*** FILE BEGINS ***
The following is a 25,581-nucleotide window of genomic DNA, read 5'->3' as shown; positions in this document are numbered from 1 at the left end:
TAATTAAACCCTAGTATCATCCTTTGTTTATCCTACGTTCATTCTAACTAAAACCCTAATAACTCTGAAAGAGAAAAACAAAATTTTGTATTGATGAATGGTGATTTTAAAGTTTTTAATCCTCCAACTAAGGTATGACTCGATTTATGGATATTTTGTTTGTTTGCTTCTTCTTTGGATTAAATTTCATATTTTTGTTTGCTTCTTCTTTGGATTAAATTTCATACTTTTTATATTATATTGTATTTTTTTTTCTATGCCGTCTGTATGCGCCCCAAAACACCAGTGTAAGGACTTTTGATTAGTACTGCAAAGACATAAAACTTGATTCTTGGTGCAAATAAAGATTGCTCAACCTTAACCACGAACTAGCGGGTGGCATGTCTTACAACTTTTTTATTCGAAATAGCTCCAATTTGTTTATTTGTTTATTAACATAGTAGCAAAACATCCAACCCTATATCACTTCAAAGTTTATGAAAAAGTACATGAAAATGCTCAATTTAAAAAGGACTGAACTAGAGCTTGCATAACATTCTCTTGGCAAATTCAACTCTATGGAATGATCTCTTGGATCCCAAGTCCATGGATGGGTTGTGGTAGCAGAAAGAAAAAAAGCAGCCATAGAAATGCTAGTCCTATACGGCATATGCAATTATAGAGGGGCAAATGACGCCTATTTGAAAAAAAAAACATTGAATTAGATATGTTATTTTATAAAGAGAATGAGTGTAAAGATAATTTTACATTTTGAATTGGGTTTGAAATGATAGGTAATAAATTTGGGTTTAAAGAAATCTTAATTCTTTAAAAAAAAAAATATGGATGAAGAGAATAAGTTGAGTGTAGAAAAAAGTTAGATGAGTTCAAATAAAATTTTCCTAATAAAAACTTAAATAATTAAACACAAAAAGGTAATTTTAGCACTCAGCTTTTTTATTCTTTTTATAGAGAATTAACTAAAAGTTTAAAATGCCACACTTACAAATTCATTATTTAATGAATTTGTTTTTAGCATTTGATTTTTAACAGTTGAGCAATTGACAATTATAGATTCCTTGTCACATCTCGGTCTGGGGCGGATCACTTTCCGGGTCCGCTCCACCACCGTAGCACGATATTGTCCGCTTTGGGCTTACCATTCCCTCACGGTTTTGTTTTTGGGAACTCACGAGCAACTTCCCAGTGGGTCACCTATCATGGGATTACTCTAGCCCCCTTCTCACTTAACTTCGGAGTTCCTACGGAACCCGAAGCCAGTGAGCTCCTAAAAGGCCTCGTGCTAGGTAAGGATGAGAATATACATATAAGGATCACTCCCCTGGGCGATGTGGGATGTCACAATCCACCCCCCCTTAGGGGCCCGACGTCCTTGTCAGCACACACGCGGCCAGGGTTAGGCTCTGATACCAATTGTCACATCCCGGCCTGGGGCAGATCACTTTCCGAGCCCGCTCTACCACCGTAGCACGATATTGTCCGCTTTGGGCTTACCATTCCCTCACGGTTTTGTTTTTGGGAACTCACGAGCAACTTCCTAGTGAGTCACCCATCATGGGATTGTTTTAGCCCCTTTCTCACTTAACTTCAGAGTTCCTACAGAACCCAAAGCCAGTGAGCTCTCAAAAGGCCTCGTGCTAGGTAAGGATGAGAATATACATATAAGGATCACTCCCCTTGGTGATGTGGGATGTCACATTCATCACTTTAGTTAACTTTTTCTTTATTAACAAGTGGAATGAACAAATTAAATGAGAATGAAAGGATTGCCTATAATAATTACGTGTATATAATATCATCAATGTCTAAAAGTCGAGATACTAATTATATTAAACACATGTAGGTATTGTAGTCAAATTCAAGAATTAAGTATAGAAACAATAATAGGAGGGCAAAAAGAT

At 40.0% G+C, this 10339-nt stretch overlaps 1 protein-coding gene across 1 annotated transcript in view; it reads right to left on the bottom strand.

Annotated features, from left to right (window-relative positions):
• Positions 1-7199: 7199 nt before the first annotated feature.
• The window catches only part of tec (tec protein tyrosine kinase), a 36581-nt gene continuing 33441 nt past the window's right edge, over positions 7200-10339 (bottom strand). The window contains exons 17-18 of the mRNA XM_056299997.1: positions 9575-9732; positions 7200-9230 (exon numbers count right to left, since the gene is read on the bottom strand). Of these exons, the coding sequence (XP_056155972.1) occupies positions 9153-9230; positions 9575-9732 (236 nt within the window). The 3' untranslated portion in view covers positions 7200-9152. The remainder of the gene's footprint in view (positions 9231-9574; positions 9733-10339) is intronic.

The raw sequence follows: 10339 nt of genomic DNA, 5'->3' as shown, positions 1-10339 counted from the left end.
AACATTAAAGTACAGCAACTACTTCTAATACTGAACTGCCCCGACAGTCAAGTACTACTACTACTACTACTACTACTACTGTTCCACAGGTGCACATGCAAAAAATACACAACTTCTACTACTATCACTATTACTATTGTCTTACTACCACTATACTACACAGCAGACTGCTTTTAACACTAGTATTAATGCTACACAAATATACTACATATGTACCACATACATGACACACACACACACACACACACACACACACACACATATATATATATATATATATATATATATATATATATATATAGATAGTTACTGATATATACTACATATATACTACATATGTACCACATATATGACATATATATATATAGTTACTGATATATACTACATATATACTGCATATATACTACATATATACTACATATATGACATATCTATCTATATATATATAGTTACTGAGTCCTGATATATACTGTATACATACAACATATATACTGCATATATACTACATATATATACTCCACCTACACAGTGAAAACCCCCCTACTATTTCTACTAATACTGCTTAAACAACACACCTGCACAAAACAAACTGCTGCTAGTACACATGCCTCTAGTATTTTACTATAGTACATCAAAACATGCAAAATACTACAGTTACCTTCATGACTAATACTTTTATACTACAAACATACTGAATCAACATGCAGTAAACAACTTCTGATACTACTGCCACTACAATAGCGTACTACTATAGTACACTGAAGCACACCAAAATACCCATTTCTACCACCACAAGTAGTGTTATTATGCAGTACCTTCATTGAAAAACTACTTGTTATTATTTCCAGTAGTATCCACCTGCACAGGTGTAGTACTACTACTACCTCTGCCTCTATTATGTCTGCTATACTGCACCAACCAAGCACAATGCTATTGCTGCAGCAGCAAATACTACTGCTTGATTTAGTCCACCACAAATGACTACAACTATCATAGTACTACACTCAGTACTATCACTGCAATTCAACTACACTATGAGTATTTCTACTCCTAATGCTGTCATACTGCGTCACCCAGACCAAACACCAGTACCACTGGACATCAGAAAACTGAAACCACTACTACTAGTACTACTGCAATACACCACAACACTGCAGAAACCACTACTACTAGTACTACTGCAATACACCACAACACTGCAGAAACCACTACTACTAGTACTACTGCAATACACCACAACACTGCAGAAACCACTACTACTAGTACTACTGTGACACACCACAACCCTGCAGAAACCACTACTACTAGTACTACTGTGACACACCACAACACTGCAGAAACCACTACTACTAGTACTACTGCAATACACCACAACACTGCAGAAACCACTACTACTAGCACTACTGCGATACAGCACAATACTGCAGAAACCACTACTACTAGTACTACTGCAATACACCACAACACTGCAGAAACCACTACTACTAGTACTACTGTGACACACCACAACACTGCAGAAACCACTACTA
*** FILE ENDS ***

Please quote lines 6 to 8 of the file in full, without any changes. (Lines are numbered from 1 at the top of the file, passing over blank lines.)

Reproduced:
• The window catches only part of tec (tec protein tyrosine kinase), a 36581-nt gene continuing 33441 nt past the window's right edge, over positions 7200-10339 (bottom strand). The window contains exons 17-18 of the mRNA XM_056299997.1: positions 9575-9732; positions 7200-9230 (exon numbers count right to left, since the gene is read on the bottom strand). Of these exons, the coding sequence (XP_056155972.1) occupies positions 9153-9230; positions 9575-9732 (236 nt within the window). The 3' untranslated portion in view covers positions 7200-9152. The remainder of the gene's footprint in view (positions 9231-9574; positions 9733-10339) is intronic.

The raw sequence follows: 10339 nt of genomic DNA, 5'->3' as shown, positions 1-10339 counted from the left end.
AACATTAAAGTACAGCAACTACTTCTAATACTGAACTGCCCCGACAGTCAAGTACTACTACTACTACTACTACTACTACTGTTCCACAGGTGCACATGCAAAAAATACACAACTTCTACTACTATCACTATTACTATTGTCTTACTACCACTATACTACACAGCAGACTGCTTTTAACACTAGTATTAATGCTACACAAATATACTACATATGTACCACATACATGACACACACACACACACACACACACACACACACACATATATATATATATATATATATATATATATATATATATATAGATAGTTACTGATATATACTACATATATACTACATATGTACCACATATATGACATATATATATATAGTTACTGATATATACTACATATATACTGCATATATACTACATATATACTACATATATGACATATCTATCTATATATATATAGTTACTGAGTCCTGATATATACTGTATACATACAACATATATACTGCATATATACTACATATATATACTCCACCTACACAGTGAAAACCCCCCTACTATTTCTACTAATACTGCTTAAACAACACACCTGCACAAAACAAACTGCTGCTAGTACACATGCCTCTAGTATTTTACTATAGTACATCAAAACATGCAAAATACTACAGTTACCTTCATGACTAATACTTTTATACTACAAACATACTGAATCAACATGCAGTAAACAACTTCTGATACTACTGCCACTACAATAGCGTACTACTATAGTACACTGAAGCACACCAAAATACCCATTTCTACCACCACAAGTAGTGTTATTATGCAGTACCTTCATTGAAAAACTACTTGTTATTATTTCCAGTAGTATCCACCTGCACAGGTGTAGTACTACTACTACCTCTGCCTCTATTATGTCTGCTATACTGCACCAACCAAGCACAATGCTATTGCTGCAGCAGCAAATACTACTGCTTGATTTAGTCCACCACAAATGACTACAACTATCATAGTACTACACTCAGTACTATCACTGCAATTCAACTACACTATGAGTATTTCTACTCCTAATGCTGTCATACTGCGTCACCCAGACCAAACACCAGTACCACTGGACATCAGAAAACTGAAACCACTACTACTAGTACTACTGCAATACACCACAACACTGCAGAAACCACTACTACTAGTACTACTGCAATACACCACAACACTGCAGAAACCACTACTACTAGTACTACTGCAATACACCACAACACTGCAGAAACCACTACTACTAGTACTACTGTGACACACCACAACCCTGCAGAAACCACTACTACTAGTACTACTGTGACACACCACAACACTGCAGAAACCACTACTACTAGTACTACTGCAATACACCACAACACTGCAGAAACCACTACTACTAGCACTACTGCGATACAGCACAATACTGCAGAAACCACTACTACTAGTACTACTGCAATACACCACAACACTGCAGAAACCACTACTACTAGTACTACTGTGACACACCACAACACTGCAGAAACCACTACTA